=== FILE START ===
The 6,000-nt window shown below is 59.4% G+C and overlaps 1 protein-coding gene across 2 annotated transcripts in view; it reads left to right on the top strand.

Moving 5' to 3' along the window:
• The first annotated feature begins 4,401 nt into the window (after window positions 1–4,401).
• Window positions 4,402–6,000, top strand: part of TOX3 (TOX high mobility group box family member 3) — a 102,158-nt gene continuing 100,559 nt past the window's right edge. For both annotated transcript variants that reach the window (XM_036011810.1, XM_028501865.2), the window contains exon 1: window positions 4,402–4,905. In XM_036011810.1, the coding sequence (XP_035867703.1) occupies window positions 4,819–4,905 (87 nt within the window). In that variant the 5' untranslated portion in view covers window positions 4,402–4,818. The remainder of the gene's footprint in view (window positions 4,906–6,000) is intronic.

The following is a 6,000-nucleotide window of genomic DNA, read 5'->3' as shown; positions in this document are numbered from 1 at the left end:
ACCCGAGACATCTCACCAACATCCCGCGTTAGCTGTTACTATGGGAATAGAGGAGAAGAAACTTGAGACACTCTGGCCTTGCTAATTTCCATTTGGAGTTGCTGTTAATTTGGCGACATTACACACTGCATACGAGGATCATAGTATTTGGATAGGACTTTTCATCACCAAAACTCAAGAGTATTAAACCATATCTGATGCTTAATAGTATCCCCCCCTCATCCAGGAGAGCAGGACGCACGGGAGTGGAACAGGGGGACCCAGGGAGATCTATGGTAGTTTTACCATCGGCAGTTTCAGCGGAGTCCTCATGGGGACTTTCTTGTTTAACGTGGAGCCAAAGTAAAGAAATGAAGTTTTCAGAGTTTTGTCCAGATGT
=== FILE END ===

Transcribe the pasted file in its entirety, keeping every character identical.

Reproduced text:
The 6,000-nt window shown below is 59.4% G+C and overlaps 1 protein-coding gene across 2 annotated transcripts in view; it reads left to right on the top strand.

Moving 5' to 3' along the window:
• The first annotated feature begins 4,401 nt into the window (after window positions 1–4,401).
• Window positions 4,402–6,000, top strand: part of TOX3 (TOX high mobility group box family member 3) — a 102,158-nt gene continuing 100,559 nt past the window's right edge. For both annotated transcript variants that reach the window (XM_036011810.1, XM_028501865.2), the window contains exon 1: window positions 4,402–4,905. In XM_036011810.1, the coding sequence (XP_035867703.1) occupies window positions 4,819–4,905 (87 nt within the window). In that variant the 5' untranslated portion in view covers window positions 4,402–4,818. The remainder of the gene's footprint in view (window positions 4,906–6,000) is intronic.

The following is a 6,000-nucleotide window of genomic DNA, read 5'->3' as shown; positions in this document are numbered from 1 at the left end:
ACCCGAGACATCTCACCAACATCCCGCGTTAGCTGTTACTATGGGAATAGAGGAGAAGAAACTTGAGACACTCTGGCCTTGCTAATTTCCATTTGGAGTTGCTGTTAATTTGGCGACATTACACACTGCATACGAGGATCATAGTATTTGGATAGGACTTTTCATCACCAAAACTCAAGAGTATTAAACCATATCTGATGCTTAATAGTATCCCCCCCTCATCCAGGAGAGCAGGACGCACGGGAGTGGAACAGGGGGACCCAGGGAGATCTATGGTAGTTTTACCATCGGCAGTTTCAGCGGAGTCCTCATGGGGACTTTCTTGTTTAACGTGGAGCCAAAGTAAAGAAATGAAGTTTTCAGAGTTTTGTCCAGATGT